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The COVID-19 pandemic represents an unprecedented crisis for the tourism industry and the millions of people across the Asia Pacific whose livelihoods depend on it. As international travel has ground to a halt, every single facet of the industry has been impacted by the crisis, and its value chain has been severely hit as countries have been forced to discourage both international and domestic travel. The magnitude of the impact is immense in terms of the potential shrinkage of revenues, GDP and jobs. This report aims to aid tourism recovery by providing policymakers and donors innovative and best practice examples of policy response. The report presents policy responses in 5 developing destinations spread across South and Southeast Asia:
- Sri Lanka;
The report provides a practical policy review of the destinations’ responses, focusing on five dimensions:
- Early response and public health management;
- Support for economic resilience and small and medium enterprises (SMEs);
- Enhanced support to the tourism sector;
- Tourism sector revitalisation policies and plans;
- Green growth and sustainability measures.
To do so the report relies primarily on desk research as the countries’ policy responses have been well- documented in media reports and other public sources. To validate and enrich findings, interviews were also conducted with key industry leaders or policymakers from national tourism organisations or other well-placed stakeholders. In consultation with interviewees, the report further identifies gaps in the destinations’ policy responses and opportunities for donor support and assistance.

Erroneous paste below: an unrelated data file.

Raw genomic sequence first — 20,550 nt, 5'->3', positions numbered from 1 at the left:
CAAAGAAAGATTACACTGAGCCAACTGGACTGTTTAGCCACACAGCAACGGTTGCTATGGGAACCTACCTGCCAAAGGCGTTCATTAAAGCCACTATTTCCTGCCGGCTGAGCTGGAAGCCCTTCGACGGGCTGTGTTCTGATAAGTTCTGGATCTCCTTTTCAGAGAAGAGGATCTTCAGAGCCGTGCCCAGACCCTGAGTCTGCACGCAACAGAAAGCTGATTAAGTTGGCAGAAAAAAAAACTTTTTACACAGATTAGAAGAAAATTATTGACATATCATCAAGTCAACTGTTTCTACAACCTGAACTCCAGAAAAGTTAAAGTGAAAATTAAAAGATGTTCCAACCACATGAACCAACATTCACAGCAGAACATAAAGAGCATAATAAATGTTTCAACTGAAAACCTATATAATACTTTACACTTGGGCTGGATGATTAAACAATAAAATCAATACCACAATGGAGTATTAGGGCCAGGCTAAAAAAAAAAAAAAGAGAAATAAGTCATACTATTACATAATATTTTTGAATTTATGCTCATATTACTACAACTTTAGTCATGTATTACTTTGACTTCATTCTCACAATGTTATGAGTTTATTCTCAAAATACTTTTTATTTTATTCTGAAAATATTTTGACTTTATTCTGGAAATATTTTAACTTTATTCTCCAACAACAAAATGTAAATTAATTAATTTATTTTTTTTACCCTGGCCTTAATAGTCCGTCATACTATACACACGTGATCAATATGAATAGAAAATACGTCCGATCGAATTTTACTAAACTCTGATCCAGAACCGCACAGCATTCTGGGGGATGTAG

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This report concludes that an orderly and strategic policy response can mitigate the worst of the crisis’s negative impacts. In some cases, policy may even lay a foundation for healthier, more sustainable post-pandemic growth. Key insights presented include:
- Destinations in South and Southeast Asia are struggling to contain the effects of the COVID-19 pandemic’s shock to their tourism industries and economies.
- Many tourism SMEs will not survive, and some larger national and international players are at risk.
- Governments have employed a range of fiscal and monetary measures in support of the travel and tourism sector.
- Government commitments range widely 2 – 12 percent of GDP, with larger investments predictably yielding better results.
- Another critical success factor has been the presence of robust social protection/crisis response infrastructure.
- Early management of public health outcomes has framed the availability of later policy options.
- Fiscal and monetary measures have varied in magnitude not character.
- Domestic tourism has been harnessed as a primary fiscal stimulus and recovery tool by some of the countries.
- Using training incentives to retain workforce, a policy priority for many, has only worked in Thailand.
- Some of the countries under review have utilized the crisis as an opportunity to build back better and more sustainably.
- Recognizing that international tourism will someday return, tourism sector revitalization is a priority for all destinations.